Many constituents have contacted me about the ongoing issue of unsafe cladding.

I know how stressful and difficult the cladding scandal is for so many leaseholders, not least because so many of my constituents in Leeds have been affected. It is completely wrong that they should be asked to pay to fix a problem – unsafe cladding and shoddy buildings – which they are in no way responsible for.

After a great deal of pressure by cladding campaigners and a group of us as MPs, the Communities Secretary made an announcement at the beginning of February about more help. He said that all buildings over 18 metres or six storeys in height will get the removal of their unsafe cladding paid for by increased Government funding. For buildings under 18 metres with unsafe cladding, the Government will make available loans to the building to remove it, but leaseholders will have to help contribute to the cost of paying the loan back subject to a maximum payment of £50 a month. The Government also announced that there will be a development levy and a tax on house building to help pay for the additional funding and the loans.

While this does represent some progress, it simply doesn’t solve the problem because crucially the Government’s offer does not cover other fire safety problems that have been identified in many blocks, including things like missing fire breaks, wooden balconies and flammable insulation. This means that all leaseholders will still be hit by the cost of putting these right. Ministers have also created an artificial divide based on the height of buildings which means that some leaseholders will get the removal of their dangerous cladding paid for while others will only get a loan for this which they will then have to help to pay back.

What this all means is that, despite this announcement, all leaseholders will still be left facing considerable costs for a problem they did not create. And even where unsafe cladding is replaced, a building would still be unsafe if the other defects are not dealt with at the same time. This is because leaseholders simply do not have the sums of money required to pay for this work. The stress and strain on them is enormous , their homes have been rendered worthless, they cannot re-mortgage, they’re having to pay waking watch and increased insurance bills and they worry about the very real prospect of bankruptcy.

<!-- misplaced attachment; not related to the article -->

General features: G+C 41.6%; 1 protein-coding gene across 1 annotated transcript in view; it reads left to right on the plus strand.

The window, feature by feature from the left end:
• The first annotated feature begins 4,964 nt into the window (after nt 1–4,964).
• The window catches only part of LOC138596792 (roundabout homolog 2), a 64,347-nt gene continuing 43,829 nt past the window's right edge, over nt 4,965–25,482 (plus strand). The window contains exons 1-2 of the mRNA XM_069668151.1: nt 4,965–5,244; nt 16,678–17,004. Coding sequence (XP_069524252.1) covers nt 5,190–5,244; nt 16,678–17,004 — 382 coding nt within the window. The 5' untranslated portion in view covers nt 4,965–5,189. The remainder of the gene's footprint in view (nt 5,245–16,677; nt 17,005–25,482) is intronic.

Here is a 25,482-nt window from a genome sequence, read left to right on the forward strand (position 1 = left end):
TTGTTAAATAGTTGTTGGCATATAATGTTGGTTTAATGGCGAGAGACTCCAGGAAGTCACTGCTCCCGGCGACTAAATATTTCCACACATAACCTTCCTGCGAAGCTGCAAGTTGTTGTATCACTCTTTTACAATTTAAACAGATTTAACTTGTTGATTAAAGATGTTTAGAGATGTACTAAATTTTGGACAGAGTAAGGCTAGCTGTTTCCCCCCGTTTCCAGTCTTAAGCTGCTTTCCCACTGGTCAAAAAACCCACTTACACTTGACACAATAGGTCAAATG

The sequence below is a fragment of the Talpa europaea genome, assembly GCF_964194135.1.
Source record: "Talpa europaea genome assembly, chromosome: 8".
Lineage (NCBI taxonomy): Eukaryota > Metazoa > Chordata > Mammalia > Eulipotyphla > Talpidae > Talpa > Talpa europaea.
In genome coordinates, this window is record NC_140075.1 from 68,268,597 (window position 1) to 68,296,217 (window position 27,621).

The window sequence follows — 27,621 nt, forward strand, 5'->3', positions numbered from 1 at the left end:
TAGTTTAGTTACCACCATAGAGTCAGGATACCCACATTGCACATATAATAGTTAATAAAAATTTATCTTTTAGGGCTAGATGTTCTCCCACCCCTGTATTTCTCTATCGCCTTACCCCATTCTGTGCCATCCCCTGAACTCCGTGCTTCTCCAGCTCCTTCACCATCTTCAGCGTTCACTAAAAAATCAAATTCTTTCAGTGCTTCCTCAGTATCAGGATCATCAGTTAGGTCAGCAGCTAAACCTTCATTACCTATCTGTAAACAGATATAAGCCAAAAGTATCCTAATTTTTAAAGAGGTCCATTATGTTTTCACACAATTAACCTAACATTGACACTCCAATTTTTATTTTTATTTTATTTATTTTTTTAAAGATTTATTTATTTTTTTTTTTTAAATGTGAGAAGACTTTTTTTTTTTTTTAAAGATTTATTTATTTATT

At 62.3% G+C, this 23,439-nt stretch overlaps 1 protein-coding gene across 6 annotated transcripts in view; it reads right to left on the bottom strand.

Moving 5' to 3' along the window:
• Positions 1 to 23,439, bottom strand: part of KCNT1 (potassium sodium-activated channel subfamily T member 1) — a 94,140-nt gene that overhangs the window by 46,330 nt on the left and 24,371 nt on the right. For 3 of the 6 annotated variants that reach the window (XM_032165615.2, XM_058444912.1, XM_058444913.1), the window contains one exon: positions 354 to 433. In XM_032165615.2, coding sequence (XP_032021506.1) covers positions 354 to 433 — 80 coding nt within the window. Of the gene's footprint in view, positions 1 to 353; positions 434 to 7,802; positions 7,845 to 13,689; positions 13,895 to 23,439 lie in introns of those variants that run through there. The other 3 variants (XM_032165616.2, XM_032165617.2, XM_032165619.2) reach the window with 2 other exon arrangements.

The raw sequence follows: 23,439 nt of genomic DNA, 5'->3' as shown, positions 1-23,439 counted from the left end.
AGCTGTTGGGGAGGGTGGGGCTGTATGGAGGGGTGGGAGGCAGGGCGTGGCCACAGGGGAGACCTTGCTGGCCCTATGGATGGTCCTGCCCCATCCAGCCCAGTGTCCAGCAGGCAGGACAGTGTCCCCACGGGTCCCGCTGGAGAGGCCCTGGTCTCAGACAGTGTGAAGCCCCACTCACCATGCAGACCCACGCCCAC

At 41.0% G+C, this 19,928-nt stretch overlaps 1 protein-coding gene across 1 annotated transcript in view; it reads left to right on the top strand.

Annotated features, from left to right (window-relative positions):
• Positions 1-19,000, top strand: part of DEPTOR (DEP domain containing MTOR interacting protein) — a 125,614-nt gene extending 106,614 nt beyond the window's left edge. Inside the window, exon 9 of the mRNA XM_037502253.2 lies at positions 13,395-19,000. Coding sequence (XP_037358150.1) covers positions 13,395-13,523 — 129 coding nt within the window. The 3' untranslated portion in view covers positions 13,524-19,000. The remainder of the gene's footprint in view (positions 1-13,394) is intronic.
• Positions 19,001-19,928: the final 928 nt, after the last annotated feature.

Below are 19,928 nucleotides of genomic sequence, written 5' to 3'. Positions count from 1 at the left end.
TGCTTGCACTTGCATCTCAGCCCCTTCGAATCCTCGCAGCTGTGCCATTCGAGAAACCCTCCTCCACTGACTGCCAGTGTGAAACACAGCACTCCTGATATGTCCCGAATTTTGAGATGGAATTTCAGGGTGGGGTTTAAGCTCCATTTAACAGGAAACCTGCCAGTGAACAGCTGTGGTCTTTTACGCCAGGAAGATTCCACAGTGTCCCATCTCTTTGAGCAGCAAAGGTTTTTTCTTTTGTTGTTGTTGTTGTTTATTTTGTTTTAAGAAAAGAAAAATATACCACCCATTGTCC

This is completely unfair and our campaign for justice for leaseholders is far from over, not least because although Government ministers have promised on many occasions that the costs would not be passed on to leaseholders, they have consistently rejected proposals in Parliament to protect leaseholders.

We debated the Fire Safety Bill in the last week of February where we had the House of Lords amendment which sought to prevent leaseholders from having to meet any of the costs. Unfortunately, the Government defeated this amendment (which I voted to keep) with ministers trying to argue that the Fire Safety Bill was not the place to be discussing what costs should fall on to leaseholders. I profoundly disagreed and I made the point in my speech, a copy of which you can see here:

We debated the bill again on 22 March and then on 27 and 28 April. Here’s a link to a further speech I made.

All these debates were on amendments to the Fire Safety Bill to protect leaseholders from having to pay to replace dangerous cladding. Unfortunately, these were opposed by the Government and defeated every time, despite almost every MP who spoke being in favour of them. Sadly, it became clear that we were banging our heads against a brick wall, and the Fire Safety Bill, which contains a lot of very important provisions in the wake of the Grenfell Tower disaster, has now become law.

I can assure you, however, that I will keep campaigning on this issue and the next point of pressure for the Government will be when the Building Safety Bill comes before the House of Commons in the new parliamentary session.

I believe that the only way forward is for the Government to make loans available to fix all of the problems in all of the affected blocks and then recover the cost from the levies it is proposing to put on developers and the house building industry, with a contribution from Government for having allowed this scandal to happen in the first place.

Best wishes

Hilary Benn MP

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